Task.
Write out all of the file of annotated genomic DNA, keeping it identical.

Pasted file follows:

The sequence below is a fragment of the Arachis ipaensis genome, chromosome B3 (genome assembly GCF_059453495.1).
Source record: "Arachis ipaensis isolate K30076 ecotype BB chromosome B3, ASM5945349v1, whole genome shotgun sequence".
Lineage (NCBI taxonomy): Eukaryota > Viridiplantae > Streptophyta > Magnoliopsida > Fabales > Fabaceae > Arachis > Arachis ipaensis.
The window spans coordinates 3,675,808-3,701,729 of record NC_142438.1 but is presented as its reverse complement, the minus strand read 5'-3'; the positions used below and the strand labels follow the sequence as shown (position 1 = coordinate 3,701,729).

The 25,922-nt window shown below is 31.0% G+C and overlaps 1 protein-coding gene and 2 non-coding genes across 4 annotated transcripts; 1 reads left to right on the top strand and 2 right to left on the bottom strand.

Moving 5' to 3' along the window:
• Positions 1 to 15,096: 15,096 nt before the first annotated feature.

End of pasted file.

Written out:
The sequence below is a fragment of the Arachis ipaensis genome, chromosome B3 (genome assembly GCF_059453495.1).
Source record: "Arachis ipaensis isolate K30076 ecotype BB chromosome B3, ASM5945349v1, whole genome shotgun sequence".
Lineage (NCBI taxonomy): Eukaryota > Viridiplantae > Streptophyta > Magnoliopsida > Fabales > Fabaceae > Arachis > Arachis ipaensis.
The window spans coordinates 3,675,808-3,701,729 of record NC_142438.1 but is presented as its reverse complement, the minus strand read 5'-3'; the positions used below and the strand labels follow the sequence as shown (position 1 = coordinate 3,701,729).

The 25,922-nt window shown below is 31.0% G+C and overlaps 1 protein-coding gene and 2 non-coding genes across 4 annotated transcripts; 1 reads left to right on the top strand and 2 right to left on the bottom strand.

Moving 5' to 3' along the window:
• Positions 1 to 15,096: 15,096 nt before the first annotated feature.